This is why I look at Terrence Malick as one of the few filmmakers I can think of off-hand who can also rightfully be called a poet. I’d argue that David Lynch is one also, but his films are nightmarish where Malick’s are dreamier. What Malick is able to do, more than almost any other filmmaker alive or dead, is to use imagery as both mood and theme. He’s also fascinated by the spiritual beauty of the natural world, and manages to work with some of the world’s greatest cinematographers in order to bring the most lucid, evocative, and stirring of images to screen. Here he is reunited with his DP from The New World, Emmanuel Lubezki, and together (with cast and crew) they have brought us some images that grab your soul by the collar and draw your eyes forward, tenderly though, not violently. Most movies are lucky to conjure up one or two indelible images — The Tree Of Life provides you with something like two hundred.

The Tree Of Life is a strange and beautiful symphony that flutters by in a short two-and-a-half-hour running time. Two and a half hours isn’t short, but it felt that way to me. Honestly it reminded me as much of my own memories as it does of any movie I could name. Which I think is the key to understanding it, and that’s a notion borne out by the movie’s unusual title. The “tree of life”, as the Bible tells it, was the tree in the garden of Eden upon which fruit grew that granted everlasting life to those who ate from it. When Adam and Eve were cast out from Eden, they could no longer eat from the tree, and they became mortal. Believe it or not, this brings us back to movies.

One thing that movies and memories have in common is that both create a sense of immortality. Nothing, not even the earth itself, is immortal, but as long as we’re alive, our memories feel immortal. All of us will be gone one day, and our memories with us, but as long as we live, we’re able to revisit any era of our lives, in any order. Movies don’t last forever either — prints can be lost or burned — but more than anything they encourage this feeling of immortality. Just look at the stars of this movie — Sean Penn looks every minute of his age in this movie, yet we can pop out the DVD and put in Fast Times At Ridgemont High and see him at twenty again. That’s a kind of immortality. Brad Pitt looks sort of ageless in this movie, but then again you can see crow’s feet beginning to form, and this is an actor that many of us have grown up with. He’ll always be Floyd from True Romance, and he’ll just as always be Mr. O’Brien from The Tree Of Life. That’s a kind of immortality. Jessica Chastain has a kind of delicate beauty in this movie that no human being can maintain forever, but as long as this movie exists she’ll always look this way. That’s a kind of immortality. I’m not sure if I’m expressing my point clearly enough, but I hope it’s getting through: These people, these characters, they’re immortal in a way, even though that’s technically impossible.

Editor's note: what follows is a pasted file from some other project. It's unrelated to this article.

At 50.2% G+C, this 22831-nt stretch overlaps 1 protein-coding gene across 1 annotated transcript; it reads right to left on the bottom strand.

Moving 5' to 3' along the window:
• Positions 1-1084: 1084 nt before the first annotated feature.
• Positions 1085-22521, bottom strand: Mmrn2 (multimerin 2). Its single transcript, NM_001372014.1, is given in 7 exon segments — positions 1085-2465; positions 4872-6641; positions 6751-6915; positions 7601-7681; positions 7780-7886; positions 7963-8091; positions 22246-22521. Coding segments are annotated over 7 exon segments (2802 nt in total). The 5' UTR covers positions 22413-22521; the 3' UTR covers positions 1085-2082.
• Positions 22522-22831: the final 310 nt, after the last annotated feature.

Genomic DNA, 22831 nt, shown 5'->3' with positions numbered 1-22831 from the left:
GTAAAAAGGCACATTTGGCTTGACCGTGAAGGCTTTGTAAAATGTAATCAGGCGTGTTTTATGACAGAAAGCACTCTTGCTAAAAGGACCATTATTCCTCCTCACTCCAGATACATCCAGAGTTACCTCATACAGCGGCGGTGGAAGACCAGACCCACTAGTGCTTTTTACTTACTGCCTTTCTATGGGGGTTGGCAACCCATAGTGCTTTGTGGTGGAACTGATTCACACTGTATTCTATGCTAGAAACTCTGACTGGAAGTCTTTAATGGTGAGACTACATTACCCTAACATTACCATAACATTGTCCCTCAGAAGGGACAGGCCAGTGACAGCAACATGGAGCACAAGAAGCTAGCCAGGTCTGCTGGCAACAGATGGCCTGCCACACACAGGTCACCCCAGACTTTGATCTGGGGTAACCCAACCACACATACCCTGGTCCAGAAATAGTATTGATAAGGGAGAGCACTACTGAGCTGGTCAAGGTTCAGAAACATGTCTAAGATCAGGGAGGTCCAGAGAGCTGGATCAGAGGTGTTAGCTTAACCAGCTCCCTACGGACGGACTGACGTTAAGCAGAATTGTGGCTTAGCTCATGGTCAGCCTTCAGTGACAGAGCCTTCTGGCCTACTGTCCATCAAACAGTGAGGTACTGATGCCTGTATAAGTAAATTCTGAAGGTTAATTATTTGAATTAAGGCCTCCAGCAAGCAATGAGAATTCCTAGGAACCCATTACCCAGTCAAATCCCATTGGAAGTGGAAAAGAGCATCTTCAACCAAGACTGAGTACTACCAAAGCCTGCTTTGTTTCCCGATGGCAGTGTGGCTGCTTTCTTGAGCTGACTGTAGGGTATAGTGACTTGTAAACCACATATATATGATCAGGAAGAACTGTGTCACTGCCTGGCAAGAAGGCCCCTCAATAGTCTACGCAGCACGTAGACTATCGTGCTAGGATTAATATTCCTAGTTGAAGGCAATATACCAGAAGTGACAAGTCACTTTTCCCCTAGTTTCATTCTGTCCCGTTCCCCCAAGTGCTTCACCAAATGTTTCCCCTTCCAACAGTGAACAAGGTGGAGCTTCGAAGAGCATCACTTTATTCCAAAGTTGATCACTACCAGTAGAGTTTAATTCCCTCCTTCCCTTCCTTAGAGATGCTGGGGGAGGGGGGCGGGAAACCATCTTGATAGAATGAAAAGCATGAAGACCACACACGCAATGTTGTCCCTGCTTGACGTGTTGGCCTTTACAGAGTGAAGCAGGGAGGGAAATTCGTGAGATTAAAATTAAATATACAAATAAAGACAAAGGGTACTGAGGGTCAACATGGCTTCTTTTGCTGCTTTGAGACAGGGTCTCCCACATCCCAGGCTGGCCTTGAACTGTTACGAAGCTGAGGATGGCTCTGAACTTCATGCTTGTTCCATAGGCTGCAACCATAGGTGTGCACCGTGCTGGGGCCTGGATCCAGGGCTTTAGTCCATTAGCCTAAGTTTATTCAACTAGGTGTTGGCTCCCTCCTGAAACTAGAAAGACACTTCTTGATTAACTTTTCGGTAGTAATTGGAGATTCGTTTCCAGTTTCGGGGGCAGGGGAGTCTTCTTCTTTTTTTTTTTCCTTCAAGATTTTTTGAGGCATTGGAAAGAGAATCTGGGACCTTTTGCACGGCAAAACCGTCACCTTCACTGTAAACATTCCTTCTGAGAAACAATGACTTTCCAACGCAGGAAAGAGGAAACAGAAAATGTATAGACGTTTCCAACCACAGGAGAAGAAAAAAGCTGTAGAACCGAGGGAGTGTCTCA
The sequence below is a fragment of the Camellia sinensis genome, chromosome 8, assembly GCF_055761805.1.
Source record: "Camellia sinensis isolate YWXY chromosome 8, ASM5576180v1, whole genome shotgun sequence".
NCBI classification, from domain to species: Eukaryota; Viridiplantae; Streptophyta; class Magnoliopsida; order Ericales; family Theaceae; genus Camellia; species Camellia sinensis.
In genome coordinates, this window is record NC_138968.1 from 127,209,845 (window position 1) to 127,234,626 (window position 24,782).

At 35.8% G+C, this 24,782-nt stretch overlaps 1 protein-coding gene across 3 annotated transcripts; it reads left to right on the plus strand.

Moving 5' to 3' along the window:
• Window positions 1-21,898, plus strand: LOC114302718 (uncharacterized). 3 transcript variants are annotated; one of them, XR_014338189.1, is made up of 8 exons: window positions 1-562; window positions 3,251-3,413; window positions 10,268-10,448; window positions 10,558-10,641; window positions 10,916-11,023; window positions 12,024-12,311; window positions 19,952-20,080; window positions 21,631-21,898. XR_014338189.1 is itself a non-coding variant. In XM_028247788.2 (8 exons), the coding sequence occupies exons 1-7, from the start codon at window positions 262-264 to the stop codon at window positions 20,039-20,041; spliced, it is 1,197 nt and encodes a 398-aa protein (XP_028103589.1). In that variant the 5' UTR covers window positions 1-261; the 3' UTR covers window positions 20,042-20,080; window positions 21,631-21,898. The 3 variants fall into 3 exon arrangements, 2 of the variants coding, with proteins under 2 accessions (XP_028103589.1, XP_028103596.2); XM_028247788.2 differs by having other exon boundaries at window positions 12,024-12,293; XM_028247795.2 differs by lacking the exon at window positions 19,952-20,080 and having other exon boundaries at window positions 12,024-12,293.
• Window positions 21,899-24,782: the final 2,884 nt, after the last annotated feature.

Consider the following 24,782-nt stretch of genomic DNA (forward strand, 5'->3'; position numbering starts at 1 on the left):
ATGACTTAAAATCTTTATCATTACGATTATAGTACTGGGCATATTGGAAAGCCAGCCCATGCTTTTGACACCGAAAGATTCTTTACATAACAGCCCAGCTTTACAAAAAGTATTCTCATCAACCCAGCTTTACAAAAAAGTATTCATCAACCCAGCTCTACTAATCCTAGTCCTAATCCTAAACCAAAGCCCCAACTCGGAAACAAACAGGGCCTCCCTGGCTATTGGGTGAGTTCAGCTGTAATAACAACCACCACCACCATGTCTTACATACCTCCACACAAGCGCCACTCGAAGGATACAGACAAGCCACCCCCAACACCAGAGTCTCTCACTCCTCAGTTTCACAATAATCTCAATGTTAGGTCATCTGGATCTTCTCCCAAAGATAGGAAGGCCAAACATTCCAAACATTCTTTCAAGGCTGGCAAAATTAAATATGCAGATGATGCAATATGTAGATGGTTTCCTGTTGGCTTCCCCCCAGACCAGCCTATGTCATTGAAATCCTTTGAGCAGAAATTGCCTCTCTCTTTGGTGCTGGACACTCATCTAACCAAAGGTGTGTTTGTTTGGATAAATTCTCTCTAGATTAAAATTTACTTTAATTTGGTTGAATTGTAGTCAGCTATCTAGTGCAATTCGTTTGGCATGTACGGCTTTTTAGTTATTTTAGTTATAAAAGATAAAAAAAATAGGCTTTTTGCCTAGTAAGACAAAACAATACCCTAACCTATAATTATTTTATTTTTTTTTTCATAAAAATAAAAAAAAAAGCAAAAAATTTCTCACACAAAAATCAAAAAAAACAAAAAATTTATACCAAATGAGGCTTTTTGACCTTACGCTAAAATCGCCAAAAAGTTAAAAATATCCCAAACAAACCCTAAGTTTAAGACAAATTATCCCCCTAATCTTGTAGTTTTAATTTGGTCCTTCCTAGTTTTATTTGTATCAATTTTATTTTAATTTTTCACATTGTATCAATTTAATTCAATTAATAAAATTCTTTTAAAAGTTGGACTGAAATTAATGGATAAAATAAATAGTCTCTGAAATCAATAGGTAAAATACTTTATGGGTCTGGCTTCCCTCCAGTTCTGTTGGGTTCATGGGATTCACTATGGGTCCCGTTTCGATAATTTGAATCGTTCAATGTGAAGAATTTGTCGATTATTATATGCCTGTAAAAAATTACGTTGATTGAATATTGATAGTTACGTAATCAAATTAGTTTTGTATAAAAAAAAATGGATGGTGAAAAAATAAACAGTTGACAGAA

Watching The Tree Of Life reminds me of those brief moments in my memory, the ones where I remember telling myself specifically, “Remember this” — these are moments that I can remember as clearly as a freeze frame on a movie screen. In college, dancing with a pretty girl in a crowded basement to music I didn’t particularly like, having a blast. In Hawaii, sitting alone at the side of a highway overlooking a beach at 7 in the morning, feeling calm as I ever have felt. Sitting on a filthy curb in Silver Lake (pre-gentrification), near a laundromat, having just gotten off the phone with a girl who mattered, knowing that, after all, there’d be no me and her, feeling like there isn’t much hope. In the hospital the day my niece was born, cradling a new life in my arms, realizing I had an official responsibility towards her and welcoming the idea, thinking “Of course there’s always hope, you idiot.”

I guess that’s why I love movies so much. They take specific memories, whether those are real or invented, and make them feel like universal truths. That’s a special thing. It’s a special movie that can make such an important realization feel so clear. The Tree Of Life provides illumination, in an era of great uncertainty. That’s not just good entertainment. That’s almost holy.

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More, always, here.

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The Creature From The Black Lagoon is the last of the major Universal monsters.  Creature From The Black Lagoon was released in 1954, over twenty years after Universal introduced Frankenstein’s Monster, his Bride, the Mummy, the Invisble Man, and Count Dracula, and over ten years later than the Wolf Man (longer if you count the Werewolf Of London).  The Creature, or the Gill-man as he’s often called, is the only Universal Monster to have arrived after World War II.  As such, he has a much different, maybe weirder thematic significance than any of the others.